Oil pulling is an alternative medical practice in which an edible oil is swished around the mouth for a period of time and then spat out, similar to mouthwash.[1] It originates from Ayurvedic medicine.

Practitioners of oil pulling claim it is capable of improving oral health.[2] Its promoters claim it works by pulling out toxins,[1] but there is no credible evidence to support this.[1][3][4][5]


Oil pulling stems from traditional Ayurvedic medicine,[1][6][7][8] whose practitioners may use sunflower oil, olive oil, or other herbal oils instead of coconut oil.[1][9]


There is no high-quality research on oil pulling,[1][3][5] no understanding of a possible mechanism explaining how it would work,[10] and no evidence that it provides any benefit.[1][4][5] The American Dental Association agrees that there are no reliable scientific studies supporting the practice of oil pulling for any benefit to oral hygiene or overall wellbeing.[11]

The Canadian Dental Association assessed the practice of oil pulling in 2014 stating: "We sense oil pulling won't do any harm, we're not convinced there are any particular benefits to it."[12]

See also


  1. ^ a b c d e f g King A (13 April 2018). "Bad science: Oil pulling". British Dental Journal. 224 (7): 470. doi:10.1038/sj.bdj.2018.281. PMID 29651060. S2CID 4808148.
  2. ^ Butler, Bethonia (20 March 2014). "Everyone is talking about 'oil pulling.' But does this health practice actually work?". The Washington Post.
  3. ^ a b Novella, Steven (12 March 2014). "Oil Pulling Your Leg". Science Based Medicine. Retrieved 22 April 2017. Oil pulling is a suggestive misnomer, implying that something bad is being pulled from the mouth (toxins and bacteria). What little scientific evidence exists shows that it is probably not as effective as standard mouth wash, and what benefit it has is likely entirely due to the mechanical act of swishing to remove particles and bacteria from teeth and gums ... Oil pulling for general health or any other indication is pure pseudoscience. Detox claims are based on nothing, as are all detox claims. There is no evidence or plausible rationale to recommend oil pulling for any indication other than as a poor substitute for oral care.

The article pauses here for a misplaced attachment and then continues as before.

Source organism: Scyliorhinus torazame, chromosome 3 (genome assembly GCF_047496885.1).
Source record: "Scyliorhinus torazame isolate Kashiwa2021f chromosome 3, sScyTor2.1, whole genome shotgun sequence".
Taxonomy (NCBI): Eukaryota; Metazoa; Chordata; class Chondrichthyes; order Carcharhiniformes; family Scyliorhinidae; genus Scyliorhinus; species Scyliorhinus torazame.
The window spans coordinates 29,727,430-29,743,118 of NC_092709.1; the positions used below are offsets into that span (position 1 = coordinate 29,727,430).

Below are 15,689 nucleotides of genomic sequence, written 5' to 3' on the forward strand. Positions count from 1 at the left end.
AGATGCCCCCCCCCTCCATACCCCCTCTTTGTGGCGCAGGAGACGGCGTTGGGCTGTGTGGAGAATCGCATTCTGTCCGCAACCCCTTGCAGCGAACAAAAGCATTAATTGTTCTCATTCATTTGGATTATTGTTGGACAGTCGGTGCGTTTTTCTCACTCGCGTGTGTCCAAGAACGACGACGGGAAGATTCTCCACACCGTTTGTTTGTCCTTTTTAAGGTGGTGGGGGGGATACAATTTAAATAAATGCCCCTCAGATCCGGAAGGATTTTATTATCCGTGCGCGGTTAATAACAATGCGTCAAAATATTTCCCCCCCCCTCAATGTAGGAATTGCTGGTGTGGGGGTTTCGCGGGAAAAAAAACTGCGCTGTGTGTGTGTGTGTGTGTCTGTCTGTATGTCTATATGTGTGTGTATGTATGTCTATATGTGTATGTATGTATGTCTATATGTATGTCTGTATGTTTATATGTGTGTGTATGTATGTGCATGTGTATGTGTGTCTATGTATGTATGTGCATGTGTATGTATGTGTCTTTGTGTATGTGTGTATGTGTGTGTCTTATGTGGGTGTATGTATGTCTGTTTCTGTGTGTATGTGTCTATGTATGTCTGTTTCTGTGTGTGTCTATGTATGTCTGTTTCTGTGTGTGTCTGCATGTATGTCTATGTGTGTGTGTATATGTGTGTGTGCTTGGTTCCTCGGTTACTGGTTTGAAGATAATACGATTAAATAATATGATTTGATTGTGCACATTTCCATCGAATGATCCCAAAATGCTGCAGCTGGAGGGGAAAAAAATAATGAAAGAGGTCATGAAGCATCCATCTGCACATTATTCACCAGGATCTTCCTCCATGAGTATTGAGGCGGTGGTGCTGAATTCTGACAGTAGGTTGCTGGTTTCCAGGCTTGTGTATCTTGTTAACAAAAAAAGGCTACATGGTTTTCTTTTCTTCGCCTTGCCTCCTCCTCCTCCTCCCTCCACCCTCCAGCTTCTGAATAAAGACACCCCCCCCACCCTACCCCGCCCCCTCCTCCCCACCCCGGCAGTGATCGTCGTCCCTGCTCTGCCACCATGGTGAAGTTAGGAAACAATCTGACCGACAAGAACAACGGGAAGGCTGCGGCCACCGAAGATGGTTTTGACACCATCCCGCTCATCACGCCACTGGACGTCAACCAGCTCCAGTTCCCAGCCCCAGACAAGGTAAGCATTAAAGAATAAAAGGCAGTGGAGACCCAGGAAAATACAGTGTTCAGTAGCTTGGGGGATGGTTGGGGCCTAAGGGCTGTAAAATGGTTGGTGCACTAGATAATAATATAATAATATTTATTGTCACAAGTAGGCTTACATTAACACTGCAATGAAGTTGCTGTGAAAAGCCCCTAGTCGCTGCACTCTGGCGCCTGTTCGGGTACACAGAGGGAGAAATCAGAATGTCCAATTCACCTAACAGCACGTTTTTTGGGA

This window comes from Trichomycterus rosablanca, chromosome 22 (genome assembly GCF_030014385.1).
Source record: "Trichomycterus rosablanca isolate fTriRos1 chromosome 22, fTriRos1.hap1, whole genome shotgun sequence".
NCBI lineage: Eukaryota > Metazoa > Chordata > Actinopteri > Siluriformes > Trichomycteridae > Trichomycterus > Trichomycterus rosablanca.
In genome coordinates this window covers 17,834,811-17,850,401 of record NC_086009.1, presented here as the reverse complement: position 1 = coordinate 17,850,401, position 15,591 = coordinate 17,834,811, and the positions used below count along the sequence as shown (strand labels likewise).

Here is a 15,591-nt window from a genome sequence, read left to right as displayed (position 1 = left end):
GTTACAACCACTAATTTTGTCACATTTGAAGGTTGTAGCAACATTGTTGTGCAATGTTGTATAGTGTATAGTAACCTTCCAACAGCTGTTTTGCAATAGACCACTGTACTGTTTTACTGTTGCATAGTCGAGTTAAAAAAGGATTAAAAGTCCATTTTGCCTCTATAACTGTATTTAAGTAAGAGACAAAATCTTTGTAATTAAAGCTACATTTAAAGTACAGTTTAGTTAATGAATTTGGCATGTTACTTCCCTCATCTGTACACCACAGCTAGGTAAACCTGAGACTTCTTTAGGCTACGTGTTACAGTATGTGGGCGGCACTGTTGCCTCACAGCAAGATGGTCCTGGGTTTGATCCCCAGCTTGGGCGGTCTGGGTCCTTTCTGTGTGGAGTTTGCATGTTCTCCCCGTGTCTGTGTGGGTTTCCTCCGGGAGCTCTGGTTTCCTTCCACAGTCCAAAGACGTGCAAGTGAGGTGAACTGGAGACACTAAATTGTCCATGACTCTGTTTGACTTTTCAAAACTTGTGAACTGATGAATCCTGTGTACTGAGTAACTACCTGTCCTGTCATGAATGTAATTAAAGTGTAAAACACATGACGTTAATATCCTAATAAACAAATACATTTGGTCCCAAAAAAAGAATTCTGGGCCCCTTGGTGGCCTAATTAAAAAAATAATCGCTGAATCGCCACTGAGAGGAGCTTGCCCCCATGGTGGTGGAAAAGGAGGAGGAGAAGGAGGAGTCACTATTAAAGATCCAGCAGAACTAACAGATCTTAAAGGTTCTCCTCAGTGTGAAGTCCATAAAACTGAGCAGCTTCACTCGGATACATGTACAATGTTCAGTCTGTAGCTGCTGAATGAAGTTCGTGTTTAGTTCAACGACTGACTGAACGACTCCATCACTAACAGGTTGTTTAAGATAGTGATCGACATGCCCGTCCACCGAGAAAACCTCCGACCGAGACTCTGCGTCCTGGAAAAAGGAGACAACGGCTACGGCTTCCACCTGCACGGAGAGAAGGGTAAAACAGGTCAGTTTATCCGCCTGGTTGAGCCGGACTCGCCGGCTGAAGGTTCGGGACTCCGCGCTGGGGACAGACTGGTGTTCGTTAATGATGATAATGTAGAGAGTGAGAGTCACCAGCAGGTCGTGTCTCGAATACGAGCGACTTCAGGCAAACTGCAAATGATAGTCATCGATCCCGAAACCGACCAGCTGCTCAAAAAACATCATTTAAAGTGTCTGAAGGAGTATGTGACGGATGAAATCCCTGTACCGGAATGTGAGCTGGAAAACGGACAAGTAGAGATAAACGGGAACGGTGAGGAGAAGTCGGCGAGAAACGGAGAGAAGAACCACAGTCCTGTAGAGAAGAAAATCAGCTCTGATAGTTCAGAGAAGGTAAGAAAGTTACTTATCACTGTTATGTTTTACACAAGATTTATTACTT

4. ^ a b Kensche A, Reich M, Kümmerer K, Hannig M, Hannig C (April 2013). "Lipids in preventive dentistry". Clinical Oral Investigations (Review). 17 (3): 669–685. doi:10.1007/s00784-012-0835-9. PMID 23053698. S2CID 30589353.
  5. ^ a b c Gbinigie O, Onakpoya I, Spencer E, McCall MacBain M, Heneghan C (June 2016). "Effect of oil pulling in promoting oro dental hygiene: A systematic review of randomized clinical trials". Complementary Therapies in Medicine (Review). 26: 47–54. doi:10.1016/j.ctim.2016.02.011. PMID 27261981. To the best of our knowledge this is the first systematic review assessing the effect of oil pulling on oro dental hygiene. The results should be interpreted with caution because of the small number of included studies. Furthermore, the included studies were not adequately powered, and small sample sized studies could lead to misleading results
  6. ^ Puri, Nividita (2015) "Holistic Approach of Oil Pulling in the Dental World: a literature review". The Dental Assistant 20–23
  7. ^ Bronson Gray, Barbara (18 April 2014). "Oil-Swishing Craze". WebMD.
  8. ^ Cheshire, Sara (6 August 2014). "Does oil pulling work?". CNN. Turner Broadcasting System.
  9. ^ Mulson, Jennifer (19 August 2014). "Live Well: Oil pulling draws fans, skeptics in Colorado Springs". The Gazette. Colorado Springs, Colorado. Archived from the original on 23 August 2014. Retrieved 5 September 2014.
  10. ^ Lakshmi, T; Rajendran, R; Krishnan, Vidya (2013). "Perspectives of oil pulling therapy in dental practice". Dental Hypotheses. 4 (4): 131–134. doi:10.4103/2155-8213.122675.
  11. ^ "Oil Pulling". American Dental Association.
  12. ^ Anna Lazowski (5 June 2014). "Oil pulling: Ancient practice now a modern trend". CBC News. Retrieved 10 June 2014.

Further reading